Measles; Eradication; Immunisation; Vaccination; Community-based
Inspite of some serious reversals, the global scenario at the polio eradication front looks promising, and there is much expectation that the unprecedented social mobilization and buildup of a global program must be channelized to eliminate and eradicate other vaccine preventable diseases. Measles, intuitively, appears as a very strong candidate in this short list. In fact, measles should have been at the centre of global agenda immediately after eradication of smallpox. The disease burden of measles has always been comparable to any major pediatric health problem. Very much like variola, measles does not have any extra-human reservoir, has no sub-clinical cases, has an easily identifiable clinical syndrome, and we had an effective vacicine against it. How measles lost out to polio at that stage would always be debated without a clear answer. Surely, the reasons were not purely technical. May be, some extrinsic reasons also helped the cause of polio, besides epidemiological considerations.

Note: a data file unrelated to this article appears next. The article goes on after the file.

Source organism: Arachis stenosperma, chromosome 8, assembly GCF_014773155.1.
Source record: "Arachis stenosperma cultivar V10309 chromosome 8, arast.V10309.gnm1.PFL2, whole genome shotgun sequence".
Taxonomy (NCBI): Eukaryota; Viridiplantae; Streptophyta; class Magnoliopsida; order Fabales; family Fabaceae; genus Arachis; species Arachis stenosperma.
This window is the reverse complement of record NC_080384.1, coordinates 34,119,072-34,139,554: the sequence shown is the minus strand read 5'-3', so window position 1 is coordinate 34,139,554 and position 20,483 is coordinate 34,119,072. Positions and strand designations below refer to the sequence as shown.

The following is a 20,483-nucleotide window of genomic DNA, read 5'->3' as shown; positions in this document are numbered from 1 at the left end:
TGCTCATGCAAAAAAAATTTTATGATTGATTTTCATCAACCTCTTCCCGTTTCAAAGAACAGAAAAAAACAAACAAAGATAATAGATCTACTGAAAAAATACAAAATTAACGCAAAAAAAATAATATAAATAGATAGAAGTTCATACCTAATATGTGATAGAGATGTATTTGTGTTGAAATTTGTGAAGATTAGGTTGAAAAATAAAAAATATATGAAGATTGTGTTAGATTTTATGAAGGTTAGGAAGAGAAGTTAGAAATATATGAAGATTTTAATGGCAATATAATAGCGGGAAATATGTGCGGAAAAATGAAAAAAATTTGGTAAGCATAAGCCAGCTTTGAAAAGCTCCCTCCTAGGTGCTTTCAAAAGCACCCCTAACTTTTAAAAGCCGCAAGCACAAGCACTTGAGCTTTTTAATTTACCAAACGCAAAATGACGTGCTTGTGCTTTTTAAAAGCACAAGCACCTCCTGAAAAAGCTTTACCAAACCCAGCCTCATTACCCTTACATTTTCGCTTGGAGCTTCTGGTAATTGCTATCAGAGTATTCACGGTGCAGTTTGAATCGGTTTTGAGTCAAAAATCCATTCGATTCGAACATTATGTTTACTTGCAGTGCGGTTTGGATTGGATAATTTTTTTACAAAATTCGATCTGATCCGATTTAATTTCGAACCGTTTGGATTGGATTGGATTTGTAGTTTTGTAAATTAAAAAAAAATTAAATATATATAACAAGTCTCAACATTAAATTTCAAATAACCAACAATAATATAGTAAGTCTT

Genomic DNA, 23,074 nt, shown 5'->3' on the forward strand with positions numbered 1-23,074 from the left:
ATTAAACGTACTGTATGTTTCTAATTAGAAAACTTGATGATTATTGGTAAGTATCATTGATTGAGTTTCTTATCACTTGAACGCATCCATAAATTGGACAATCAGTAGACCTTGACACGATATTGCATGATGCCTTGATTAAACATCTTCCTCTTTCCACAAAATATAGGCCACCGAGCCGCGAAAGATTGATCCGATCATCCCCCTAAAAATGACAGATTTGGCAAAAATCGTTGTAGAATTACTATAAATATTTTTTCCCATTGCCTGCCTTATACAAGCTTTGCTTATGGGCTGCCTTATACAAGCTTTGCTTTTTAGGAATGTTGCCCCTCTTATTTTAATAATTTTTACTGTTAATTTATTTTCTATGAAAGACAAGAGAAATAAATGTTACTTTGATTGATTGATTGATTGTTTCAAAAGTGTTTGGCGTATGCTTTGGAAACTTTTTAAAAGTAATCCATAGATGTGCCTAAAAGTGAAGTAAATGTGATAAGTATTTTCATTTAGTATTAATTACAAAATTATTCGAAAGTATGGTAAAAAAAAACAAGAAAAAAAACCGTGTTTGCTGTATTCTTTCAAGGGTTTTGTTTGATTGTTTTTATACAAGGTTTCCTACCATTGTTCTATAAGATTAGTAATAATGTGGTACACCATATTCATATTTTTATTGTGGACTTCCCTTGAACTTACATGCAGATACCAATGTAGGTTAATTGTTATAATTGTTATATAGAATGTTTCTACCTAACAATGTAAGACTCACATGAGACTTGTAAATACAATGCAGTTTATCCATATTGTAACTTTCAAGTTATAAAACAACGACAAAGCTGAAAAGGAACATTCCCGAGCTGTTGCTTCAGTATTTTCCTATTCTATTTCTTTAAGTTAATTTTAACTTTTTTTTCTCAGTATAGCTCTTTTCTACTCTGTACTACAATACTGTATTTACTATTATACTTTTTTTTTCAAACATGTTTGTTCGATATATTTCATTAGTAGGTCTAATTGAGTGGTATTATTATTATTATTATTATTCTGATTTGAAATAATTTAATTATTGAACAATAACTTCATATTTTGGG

Response to the problem of measles in low and middle income countries (LMICs) is punctuated with several issues. In many of these countries, measles surveillance revolves around the case counts in outbreaks. Mortality associated with measles is generally underestimated. Several such events are recorded as pneumonia related deaths even after verbal autopsies. The coverage of measles routine immunisation (RI) is suboptimal, especially with the second shot of measles containing vaccine (MCV2). Its delivery through supplementary immunisation activities (SIAs) has its own unique problems since it is not an oral drop. Unlike polio, measles vaccine has to be reconstituted on the site of outreach activity or campaign, and has to be delivered through injection. For this reason, social and cultural resistance against measles immunisation campaigns is likely to be higher than what we are witnessing against polio SIAs in certain areas. Qualitative evidence that emerged from some hotspots in India through perception mapping and deconstruction of such resistance is indicative of a bigger resistance against injectable vaccines [1,2].